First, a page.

The government seeks public feedback on India’s new telecom bill to bring WhatsApp and Zoom under license raj

The bill will allow the government to intercept messages if it’s deemed important for public safety, as well as integrity and sovereignty of India.

FPJ Web DeskUpdated: Saturday, September 24, 2022, 08:03 PM IST
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The Gujarat Titans will reach out to fans via WhatsApp with an array of engaging content through the Tata IPL 2022. /Representative Image | Photo Credit: Twitter

It isn’t new for social media platforms to be in the crosshairs of the Indian government, as visuals of raids on Twitter’s office in the country brought to the fore. Messenger app WhatsApp, while facing privacy concerns expressed by people, is also contesting the Indian state’s traceability clause, which requires it to locate the first originator of information for the authorities. Amidst these battles, the government has proposed a telecom bill, which will bring internet calling and messaging apps under a licensing regime.

What does the ministry say?

According to the IT Ministry, the Indian Telecommunication Bill, 2022, will bring stability and will protect users, after it was put out in public for their feedback this week. The bill, set to replace the Telegraph Act 1885, which has been in effect since the colonial-era, requires online communication platforms such WhatsApp, Google Duo and Zoom, to get a license for their services. The ministry claims that the bill has licensing provisions which are in accordance with global standards, and will allow the government to intervene and protect consumer rights.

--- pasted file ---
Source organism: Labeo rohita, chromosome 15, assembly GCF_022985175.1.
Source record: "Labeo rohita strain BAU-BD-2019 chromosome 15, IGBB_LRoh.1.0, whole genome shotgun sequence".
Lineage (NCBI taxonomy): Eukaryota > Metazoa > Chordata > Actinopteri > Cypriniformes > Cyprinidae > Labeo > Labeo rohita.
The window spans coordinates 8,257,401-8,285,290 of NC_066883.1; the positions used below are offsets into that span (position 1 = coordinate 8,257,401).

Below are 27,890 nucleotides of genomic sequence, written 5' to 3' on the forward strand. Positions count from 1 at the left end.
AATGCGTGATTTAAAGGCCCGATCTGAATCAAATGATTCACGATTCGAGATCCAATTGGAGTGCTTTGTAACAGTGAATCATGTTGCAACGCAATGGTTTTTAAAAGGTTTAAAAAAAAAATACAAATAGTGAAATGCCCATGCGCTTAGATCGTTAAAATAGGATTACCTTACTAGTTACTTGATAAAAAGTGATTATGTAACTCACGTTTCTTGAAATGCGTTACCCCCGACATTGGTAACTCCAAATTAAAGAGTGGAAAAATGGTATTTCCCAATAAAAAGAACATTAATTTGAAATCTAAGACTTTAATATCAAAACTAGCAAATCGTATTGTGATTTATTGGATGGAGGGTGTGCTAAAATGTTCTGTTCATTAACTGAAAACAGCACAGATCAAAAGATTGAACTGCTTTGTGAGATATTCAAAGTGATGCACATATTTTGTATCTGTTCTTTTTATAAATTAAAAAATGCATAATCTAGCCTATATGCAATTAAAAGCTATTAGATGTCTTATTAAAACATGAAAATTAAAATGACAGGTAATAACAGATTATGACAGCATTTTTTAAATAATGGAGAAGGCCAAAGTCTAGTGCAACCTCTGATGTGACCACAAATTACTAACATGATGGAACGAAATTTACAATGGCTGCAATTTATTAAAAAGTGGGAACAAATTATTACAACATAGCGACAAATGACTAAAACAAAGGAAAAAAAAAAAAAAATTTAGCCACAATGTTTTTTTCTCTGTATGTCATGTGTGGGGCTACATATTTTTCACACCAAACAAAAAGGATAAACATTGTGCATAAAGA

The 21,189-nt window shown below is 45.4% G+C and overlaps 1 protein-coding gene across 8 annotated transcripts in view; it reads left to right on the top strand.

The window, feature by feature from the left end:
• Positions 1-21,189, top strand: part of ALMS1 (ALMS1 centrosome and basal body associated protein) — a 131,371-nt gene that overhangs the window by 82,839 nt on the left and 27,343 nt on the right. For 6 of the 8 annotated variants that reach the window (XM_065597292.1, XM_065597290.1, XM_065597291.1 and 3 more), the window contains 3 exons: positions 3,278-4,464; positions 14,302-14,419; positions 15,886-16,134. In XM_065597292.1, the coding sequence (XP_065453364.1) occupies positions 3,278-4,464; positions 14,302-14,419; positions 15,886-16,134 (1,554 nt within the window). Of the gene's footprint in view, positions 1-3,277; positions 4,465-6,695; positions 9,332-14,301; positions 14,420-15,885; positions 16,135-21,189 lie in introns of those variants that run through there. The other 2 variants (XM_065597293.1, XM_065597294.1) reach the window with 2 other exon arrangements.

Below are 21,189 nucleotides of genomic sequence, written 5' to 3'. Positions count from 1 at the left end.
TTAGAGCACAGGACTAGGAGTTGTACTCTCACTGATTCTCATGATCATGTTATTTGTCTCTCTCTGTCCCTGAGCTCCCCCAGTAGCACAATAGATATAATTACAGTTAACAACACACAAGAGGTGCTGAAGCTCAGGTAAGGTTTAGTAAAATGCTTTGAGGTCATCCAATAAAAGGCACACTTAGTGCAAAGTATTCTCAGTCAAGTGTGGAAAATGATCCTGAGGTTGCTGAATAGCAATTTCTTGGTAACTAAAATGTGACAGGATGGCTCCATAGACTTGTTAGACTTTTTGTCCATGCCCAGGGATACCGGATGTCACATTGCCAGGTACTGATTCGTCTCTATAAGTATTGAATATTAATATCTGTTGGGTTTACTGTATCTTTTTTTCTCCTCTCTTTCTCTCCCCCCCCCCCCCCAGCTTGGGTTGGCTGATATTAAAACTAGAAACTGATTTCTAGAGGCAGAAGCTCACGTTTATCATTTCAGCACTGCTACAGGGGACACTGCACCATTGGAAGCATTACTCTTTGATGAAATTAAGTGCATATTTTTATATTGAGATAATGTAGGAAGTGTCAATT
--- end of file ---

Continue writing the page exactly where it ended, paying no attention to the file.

An extension of license raj?

It is meant to extend already applicable terms and conditions, to particular cases such as data calls, which are similar to voice calls now. But it also raises concern of bringing the license raj into the digital communication space, instead of doing away with it.

At the same time, the bill also proposes waiver of entry fees, license fees, registration fees and even penalties among other additional charges. Press messages of correspondents accredited to central or state governments, intended for publication in India will not be intercepted under the bill.

Can the government read your messages?

But at the same time, the government can intercept messages if it’s considered important for the public safety, sovereignty, integrity, and security of India. The state can also intercept messages which may incite people for an offense.

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